Something neat happens when you endure the underdog story.
Look anywhere. Movies, entertainment, pop culture, music, humanity even; they all have one thing that feels more special than pure dominance—fantastically intriguing tales of triumph from the lesser known entity.
Unfortunately for Canadians, and those within the country working in tech or games, we’ve always kind of been the underdogs. America, and Europe playing host to more than their share of AAA developers, and publishers. But this is trending out the door. And I’m fascinated to see where it heads.
This is my list of the four biggest things to happen in Canadian game development during 2015.
4. Canadian’s Relentless Inclusion
If you exist anywhere near the internet, you’re well familiar with the GamerGate issue that (rightfully) swamped twenty-fifteen. And while it is a relevant issue in our game’s industry, I’ve spoken to quite a few women in games, and most will agree that the problem doesn’t breach our borders as the same kind of ugly infestation heard about outside this beautiful and world renowned inclusive country. We’ve proudly made games with lead female characters, and most of the studios I’ve ever been to have amazing women in high-ranking positions. Our designers/indies even put forth the Canadian standard of equal rights and equality as if we live in a world where it’s common practice.
“We decided not to sexualize a single character in our game. We even have a non-binary character.” – Matt Thornson on his design principles for Towerfall.
Congrats Canada, you’re still one of the leading countries in the relentless fight for gender equality.
3. Bethesda Moves North / Ubisoft Expands
It’s actually a surprise to see large American businesses moving north of the border these days. Our dollar is so low, and the tax credits that were astoundingly favourable are almost all gone. Yet, the big names behind Fallout, Doom, Dishonored, and Elder Scrolls decided it was about time that they find a Canadian postal code to call home.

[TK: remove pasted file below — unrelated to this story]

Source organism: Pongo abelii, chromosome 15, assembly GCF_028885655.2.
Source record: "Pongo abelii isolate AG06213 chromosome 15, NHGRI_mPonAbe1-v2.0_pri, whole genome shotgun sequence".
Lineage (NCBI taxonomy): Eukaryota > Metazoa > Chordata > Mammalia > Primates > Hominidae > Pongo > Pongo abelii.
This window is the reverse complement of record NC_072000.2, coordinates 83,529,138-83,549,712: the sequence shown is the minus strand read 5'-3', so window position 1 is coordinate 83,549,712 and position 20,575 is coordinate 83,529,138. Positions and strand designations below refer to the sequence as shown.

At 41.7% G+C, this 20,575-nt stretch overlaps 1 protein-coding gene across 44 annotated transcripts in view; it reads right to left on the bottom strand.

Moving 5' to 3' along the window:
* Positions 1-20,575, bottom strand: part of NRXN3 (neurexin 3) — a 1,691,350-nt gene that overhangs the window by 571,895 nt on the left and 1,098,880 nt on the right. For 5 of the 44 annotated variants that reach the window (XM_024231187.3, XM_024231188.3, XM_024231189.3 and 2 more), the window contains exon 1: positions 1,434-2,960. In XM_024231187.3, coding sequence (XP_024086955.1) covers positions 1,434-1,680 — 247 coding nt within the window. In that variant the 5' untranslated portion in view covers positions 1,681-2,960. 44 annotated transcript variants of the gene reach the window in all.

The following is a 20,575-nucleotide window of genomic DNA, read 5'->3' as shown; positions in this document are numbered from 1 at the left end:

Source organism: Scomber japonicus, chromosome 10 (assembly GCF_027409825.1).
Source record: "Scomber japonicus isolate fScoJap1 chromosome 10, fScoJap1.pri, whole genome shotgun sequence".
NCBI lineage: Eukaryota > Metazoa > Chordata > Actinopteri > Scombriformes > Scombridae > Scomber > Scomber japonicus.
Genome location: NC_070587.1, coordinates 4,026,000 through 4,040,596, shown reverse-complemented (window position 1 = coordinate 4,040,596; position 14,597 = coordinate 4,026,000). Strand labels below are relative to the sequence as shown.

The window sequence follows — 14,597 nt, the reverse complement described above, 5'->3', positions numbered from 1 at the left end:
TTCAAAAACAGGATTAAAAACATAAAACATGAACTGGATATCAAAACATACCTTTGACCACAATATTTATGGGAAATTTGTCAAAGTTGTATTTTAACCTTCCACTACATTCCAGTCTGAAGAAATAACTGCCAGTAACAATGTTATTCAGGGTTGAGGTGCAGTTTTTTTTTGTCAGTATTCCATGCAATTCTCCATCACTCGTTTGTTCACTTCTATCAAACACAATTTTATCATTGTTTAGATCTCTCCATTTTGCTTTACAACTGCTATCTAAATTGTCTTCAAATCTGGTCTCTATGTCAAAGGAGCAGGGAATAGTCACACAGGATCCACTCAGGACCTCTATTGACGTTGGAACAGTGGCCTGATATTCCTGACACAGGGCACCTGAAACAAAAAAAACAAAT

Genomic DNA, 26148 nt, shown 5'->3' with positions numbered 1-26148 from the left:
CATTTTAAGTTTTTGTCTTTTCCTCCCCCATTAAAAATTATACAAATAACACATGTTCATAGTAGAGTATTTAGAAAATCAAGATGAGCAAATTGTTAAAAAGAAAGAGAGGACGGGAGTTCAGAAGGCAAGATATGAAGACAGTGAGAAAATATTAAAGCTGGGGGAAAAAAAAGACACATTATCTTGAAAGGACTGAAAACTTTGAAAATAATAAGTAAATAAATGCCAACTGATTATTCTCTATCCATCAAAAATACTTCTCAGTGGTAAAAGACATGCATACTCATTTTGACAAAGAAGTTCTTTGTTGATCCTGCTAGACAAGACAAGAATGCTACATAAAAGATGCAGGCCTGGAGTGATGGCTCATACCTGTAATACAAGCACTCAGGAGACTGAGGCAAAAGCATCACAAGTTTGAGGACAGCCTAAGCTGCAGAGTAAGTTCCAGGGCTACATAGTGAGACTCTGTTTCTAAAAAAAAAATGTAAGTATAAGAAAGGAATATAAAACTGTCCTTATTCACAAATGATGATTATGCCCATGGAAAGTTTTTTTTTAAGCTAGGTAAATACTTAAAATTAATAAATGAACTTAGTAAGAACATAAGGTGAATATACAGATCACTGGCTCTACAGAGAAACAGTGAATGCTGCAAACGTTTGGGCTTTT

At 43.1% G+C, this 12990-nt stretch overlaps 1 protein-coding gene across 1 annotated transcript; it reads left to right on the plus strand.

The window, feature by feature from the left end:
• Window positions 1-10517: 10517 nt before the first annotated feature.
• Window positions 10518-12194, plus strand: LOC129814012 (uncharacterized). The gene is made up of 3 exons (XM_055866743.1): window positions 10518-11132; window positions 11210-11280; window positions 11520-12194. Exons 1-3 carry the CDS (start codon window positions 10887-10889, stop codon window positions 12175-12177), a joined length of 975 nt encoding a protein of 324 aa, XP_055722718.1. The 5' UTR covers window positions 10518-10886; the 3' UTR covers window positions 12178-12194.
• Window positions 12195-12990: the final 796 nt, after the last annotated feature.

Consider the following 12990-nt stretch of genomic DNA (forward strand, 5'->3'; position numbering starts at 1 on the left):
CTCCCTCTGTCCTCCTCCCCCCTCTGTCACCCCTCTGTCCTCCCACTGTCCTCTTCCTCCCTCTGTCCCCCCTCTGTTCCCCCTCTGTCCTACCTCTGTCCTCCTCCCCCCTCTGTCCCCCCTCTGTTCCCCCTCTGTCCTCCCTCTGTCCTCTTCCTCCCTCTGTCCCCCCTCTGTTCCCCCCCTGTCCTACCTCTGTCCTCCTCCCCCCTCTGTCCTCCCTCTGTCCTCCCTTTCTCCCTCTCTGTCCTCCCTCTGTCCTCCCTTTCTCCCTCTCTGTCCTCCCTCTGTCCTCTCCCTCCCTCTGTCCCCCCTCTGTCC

We welcome the awesome talent with toques and moose sculptures made of maple. Even Canadian bred Ubisoft is continuing to expand on the East Coast. Purchasing their partners in Just Dance’s (Longtail Studio) company out in Halifax. AAA is alive in Canada.
2. Growth, Growth, Growth
In the past year (2014) Canada grew it’s spending on the video game industry by 50% landing around $2.67 billion dollars country wide. Within that is roughly 500 studios, up over 100 since the year prior. Mobile gaming—something that has just taken off like a rocket in the last 24 months—accounts for a staggering 31% of our total revenues, while console clocks in around 35%, and PC around 25%.
I am proudly one of them. Our generation, and those around us have found an amazing place to feel welcome in both Canada, and Development. With an average age of 30, and an average salary of $71,000, we’ve gone and invented a bunch of new jobs in a country where at one point you’d have to consider leaving to pursue such a dream.
1. Indie Recognition
If you haven’t noticed, Canadian Indie Devs are on fire.
From the amazing Matt Thornson’s Towerfall, and the critical/competitive acclaim he’s receiving, to Vancouver’s own Klei Entertainment with their slough of world-wide nominations, there’s a rise in small developers making large impact. Klei’s Invisible Inc. was not only nominated for Game of the Year in the CVAs, but it won Best Downloadable Game, and Best Indie Game. On top of that Invisible Inc was nominated for three Golden Joystick Awards, and won GAME OF THE YEAR at the Geekie Awards. Don’t even get me started on the amazingness that is their survival darling Don’t Starve.
And that’s just the tip of the iceberg when it comes to brilliant independant developers that call Canada home. Hinterland’s Long Dark, Red Hook’s Darkest Dungeon, Radial’s RocketsRocketsRockets, and Snowman’s Alto’s Adventure all came out this year, and none of them were shy of complete critical awe. In direct contradiction to number three on this list, Indie Games are booming here, and the pace is not going to slow.
So here’s to 2015. It’s been a hell of a ride, and we can’t wait to see where 2016 will take us.